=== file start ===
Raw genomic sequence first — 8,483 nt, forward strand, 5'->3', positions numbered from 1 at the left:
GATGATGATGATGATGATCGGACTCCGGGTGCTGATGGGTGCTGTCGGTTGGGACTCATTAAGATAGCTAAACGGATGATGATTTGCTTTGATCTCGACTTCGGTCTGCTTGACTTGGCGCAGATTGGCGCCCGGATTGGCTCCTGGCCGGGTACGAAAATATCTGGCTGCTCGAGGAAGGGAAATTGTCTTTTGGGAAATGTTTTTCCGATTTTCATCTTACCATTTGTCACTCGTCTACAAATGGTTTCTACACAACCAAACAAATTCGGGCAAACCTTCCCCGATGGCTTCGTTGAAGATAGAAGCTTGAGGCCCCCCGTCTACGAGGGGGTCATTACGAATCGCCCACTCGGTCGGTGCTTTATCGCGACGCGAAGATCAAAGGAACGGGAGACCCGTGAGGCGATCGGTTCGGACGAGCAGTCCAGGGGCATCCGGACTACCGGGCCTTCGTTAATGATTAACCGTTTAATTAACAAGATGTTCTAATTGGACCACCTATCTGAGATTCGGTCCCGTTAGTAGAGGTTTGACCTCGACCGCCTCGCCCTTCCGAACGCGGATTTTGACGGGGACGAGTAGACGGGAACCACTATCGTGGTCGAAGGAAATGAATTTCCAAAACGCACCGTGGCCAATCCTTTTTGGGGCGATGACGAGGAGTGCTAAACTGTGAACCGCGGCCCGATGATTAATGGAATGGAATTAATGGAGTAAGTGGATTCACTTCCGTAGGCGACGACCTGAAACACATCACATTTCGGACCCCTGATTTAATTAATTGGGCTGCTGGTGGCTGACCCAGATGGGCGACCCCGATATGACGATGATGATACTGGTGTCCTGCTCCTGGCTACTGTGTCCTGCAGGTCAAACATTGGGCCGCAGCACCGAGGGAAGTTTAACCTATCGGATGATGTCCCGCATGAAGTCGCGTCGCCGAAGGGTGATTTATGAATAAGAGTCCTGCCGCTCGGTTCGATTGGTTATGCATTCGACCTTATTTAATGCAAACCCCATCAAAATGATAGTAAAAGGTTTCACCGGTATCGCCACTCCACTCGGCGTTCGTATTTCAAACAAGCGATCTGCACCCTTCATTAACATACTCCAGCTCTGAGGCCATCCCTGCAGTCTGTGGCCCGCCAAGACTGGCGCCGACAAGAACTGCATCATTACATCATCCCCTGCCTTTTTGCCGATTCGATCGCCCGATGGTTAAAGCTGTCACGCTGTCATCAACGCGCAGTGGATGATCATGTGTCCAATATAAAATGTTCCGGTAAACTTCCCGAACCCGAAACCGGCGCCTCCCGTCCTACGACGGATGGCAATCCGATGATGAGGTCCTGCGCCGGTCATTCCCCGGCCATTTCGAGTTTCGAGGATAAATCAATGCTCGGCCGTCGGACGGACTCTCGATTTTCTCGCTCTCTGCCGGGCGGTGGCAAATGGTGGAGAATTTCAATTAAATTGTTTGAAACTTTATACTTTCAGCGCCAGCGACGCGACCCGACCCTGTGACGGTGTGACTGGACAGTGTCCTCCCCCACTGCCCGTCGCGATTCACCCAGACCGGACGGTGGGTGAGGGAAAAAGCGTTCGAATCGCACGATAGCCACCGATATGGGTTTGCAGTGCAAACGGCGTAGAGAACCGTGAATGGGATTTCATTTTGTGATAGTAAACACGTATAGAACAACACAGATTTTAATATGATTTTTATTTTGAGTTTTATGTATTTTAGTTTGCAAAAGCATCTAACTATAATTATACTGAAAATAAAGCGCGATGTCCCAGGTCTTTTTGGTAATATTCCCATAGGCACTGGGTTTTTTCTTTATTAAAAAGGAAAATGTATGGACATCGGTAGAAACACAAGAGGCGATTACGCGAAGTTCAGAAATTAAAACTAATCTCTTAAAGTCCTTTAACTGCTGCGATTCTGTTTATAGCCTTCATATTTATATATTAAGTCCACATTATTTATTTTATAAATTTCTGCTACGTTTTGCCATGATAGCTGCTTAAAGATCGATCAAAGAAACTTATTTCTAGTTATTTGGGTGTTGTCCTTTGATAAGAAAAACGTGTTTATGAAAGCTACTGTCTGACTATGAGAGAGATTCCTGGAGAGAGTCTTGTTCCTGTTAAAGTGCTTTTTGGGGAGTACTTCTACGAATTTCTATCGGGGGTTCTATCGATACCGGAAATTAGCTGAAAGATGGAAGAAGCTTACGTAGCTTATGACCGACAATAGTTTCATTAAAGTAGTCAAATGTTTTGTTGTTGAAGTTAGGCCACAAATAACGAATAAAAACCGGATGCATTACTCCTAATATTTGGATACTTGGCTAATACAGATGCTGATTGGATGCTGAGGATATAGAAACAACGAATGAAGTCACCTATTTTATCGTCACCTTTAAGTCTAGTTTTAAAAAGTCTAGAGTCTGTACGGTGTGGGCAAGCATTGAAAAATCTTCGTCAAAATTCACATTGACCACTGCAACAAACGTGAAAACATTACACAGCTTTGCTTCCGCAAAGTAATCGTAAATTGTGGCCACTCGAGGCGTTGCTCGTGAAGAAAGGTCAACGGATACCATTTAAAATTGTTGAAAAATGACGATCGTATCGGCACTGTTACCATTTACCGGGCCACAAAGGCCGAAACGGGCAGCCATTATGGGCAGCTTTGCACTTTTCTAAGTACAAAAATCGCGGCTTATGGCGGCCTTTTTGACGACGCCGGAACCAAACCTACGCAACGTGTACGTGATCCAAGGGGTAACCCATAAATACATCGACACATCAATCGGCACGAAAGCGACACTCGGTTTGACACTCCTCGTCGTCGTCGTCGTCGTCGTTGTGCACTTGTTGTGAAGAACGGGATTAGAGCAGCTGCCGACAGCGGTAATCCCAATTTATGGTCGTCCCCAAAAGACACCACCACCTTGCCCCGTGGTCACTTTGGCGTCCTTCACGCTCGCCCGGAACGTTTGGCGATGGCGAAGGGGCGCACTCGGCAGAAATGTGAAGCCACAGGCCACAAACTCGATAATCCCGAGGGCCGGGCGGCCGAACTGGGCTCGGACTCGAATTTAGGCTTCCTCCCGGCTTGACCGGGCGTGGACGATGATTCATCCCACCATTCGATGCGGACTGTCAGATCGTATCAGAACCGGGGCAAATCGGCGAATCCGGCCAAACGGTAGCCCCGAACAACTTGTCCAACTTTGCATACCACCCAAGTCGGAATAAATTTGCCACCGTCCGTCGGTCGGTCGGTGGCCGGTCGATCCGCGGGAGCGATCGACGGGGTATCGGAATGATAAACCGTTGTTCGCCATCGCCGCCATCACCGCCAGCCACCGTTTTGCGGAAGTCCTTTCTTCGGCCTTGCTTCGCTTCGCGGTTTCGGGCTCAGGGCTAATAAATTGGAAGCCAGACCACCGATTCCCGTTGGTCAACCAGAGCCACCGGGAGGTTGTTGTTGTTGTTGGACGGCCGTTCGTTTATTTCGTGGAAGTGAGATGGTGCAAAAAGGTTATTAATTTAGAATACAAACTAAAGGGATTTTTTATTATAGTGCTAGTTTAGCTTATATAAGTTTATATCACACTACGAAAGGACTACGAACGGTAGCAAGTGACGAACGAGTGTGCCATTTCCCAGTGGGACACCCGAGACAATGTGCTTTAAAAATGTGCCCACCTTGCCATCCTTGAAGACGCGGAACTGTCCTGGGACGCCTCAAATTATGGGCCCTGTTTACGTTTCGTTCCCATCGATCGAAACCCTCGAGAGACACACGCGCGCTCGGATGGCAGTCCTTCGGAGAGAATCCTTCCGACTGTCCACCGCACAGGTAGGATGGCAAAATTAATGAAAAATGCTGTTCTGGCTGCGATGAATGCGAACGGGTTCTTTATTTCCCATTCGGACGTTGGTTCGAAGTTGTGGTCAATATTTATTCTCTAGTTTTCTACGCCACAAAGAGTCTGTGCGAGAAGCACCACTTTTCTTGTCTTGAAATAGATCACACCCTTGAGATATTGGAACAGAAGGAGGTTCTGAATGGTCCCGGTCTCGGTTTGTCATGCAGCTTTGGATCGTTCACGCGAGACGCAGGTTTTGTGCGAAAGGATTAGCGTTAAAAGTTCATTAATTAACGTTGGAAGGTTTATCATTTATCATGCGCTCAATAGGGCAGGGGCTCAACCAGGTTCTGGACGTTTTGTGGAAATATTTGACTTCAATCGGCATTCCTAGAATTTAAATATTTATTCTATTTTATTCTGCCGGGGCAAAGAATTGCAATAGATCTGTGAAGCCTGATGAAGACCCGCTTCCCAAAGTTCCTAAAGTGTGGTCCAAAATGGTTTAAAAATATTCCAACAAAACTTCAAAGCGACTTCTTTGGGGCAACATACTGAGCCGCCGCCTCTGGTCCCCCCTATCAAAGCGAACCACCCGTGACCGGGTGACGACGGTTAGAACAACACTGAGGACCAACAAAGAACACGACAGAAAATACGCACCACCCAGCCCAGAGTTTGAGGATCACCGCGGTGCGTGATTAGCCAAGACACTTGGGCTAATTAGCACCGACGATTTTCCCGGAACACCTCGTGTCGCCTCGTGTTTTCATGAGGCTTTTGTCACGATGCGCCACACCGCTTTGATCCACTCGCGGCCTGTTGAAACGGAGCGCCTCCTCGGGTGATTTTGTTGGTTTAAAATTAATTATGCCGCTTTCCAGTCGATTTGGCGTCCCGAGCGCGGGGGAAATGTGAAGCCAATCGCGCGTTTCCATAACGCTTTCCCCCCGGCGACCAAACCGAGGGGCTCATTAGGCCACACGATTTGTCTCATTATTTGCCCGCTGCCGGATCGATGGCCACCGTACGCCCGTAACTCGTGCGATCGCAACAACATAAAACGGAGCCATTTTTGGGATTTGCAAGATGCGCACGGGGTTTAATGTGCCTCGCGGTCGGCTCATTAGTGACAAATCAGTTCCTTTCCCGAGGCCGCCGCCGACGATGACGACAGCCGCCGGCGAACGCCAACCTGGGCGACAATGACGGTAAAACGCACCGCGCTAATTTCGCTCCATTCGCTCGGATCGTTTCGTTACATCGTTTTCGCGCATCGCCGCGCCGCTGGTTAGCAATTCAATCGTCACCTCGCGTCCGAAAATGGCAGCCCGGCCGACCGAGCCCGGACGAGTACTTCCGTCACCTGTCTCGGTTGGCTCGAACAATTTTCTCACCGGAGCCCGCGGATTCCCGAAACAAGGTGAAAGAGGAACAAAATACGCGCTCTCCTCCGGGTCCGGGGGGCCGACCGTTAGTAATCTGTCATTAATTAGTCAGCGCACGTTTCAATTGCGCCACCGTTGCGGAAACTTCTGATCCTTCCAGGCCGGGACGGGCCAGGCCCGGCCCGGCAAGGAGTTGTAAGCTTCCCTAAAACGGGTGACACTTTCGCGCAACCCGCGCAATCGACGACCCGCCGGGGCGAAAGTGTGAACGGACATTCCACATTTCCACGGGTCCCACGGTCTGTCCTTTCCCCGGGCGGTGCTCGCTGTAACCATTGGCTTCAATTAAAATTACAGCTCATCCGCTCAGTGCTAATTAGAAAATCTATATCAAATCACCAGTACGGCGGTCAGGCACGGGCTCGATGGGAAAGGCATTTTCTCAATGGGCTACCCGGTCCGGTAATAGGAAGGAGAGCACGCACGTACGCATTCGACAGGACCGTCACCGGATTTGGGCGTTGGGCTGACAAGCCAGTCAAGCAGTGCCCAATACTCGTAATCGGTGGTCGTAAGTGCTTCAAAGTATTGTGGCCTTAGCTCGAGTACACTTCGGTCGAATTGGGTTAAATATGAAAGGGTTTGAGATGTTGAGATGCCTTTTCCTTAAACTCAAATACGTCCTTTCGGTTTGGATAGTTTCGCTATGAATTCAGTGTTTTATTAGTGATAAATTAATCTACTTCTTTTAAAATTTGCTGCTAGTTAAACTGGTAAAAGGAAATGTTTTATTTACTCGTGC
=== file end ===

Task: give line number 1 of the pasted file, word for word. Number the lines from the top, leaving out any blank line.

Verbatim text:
Raw genomic sequence first — 8,483 nt, forward strand, 5'->3', positions numbered from 1 at the left: